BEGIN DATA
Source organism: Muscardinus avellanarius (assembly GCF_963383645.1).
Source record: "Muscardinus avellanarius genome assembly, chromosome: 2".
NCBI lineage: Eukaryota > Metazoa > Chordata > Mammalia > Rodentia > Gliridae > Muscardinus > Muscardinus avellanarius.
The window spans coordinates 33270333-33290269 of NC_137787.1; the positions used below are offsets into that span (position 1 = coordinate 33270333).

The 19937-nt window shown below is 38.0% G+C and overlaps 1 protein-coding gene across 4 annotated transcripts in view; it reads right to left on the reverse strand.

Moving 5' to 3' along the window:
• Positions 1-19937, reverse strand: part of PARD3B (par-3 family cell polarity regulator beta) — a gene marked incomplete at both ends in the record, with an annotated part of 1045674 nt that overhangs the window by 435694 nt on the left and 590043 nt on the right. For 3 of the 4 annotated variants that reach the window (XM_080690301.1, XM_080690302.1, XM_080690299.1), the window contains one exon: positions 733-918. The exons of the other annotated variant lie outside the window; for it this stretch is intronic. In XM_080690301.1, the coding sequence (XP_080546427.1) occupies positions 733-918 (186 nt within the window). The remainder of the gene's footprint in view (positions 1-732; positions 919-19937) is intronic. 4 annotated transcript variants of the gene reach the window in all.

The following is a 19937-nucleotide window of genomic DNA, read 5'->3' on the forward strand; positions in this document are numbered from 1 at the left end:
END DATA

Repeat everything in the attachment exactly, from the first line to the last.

Source organism: Muscardinus avellanarius (assembly GCF_963383645.1).
Source record: "Muscardinus avellanarius genome assembly, chromosome: 2".
NCBI lineage: Eukaryota > Metazoa > Chordata > Mammalia > Rodentia > Gliridae > Muscardinus > Muscardinus avellanarius.
The window spans coordinates 33270333-33290269 of NC_137787.1; the positions used below are offsets into that span (position 1 = coordinate 33270333).

The 19937-nt window shown below is 38.0% G+C and overlaps 1 protein-coding gene across 4 annotated transcripts in view; it reads right to left on the reverse strand.

Moving 5' to 3' along the window:
• Positions 1-19937, reverse strand: part of PARD3B (par-3 family cell polarity regulator beta) — a gene marked incomplete at both ends in the record, with an annotated part of 1045674 nt that overhangs the window by 435694 nt on the left and 590043 nt on the right. For 3 of the 4 annotated variants that reach the window (XM_080690301.1, XM_080690302.1, XM_080690299.1), the window contains one exon: positions 733-918. The exons of the other annotated variant lie outside the window; for it this stretch is intronic. In XM_080690301.1, the coding sequence (XP_080546427.1) occupies positions 733-918 (186 nt within the window). The remainder of the gene's footprint in view (positions 1-732; positions 919-19937) is intronic. 4 annotated transcript variants of the gene reach the window in all.

The following is a 19937-nucleotide window of genomic DNA, read 5'->3' on the forward strand; positions in this document are numbered from 1 at the left end: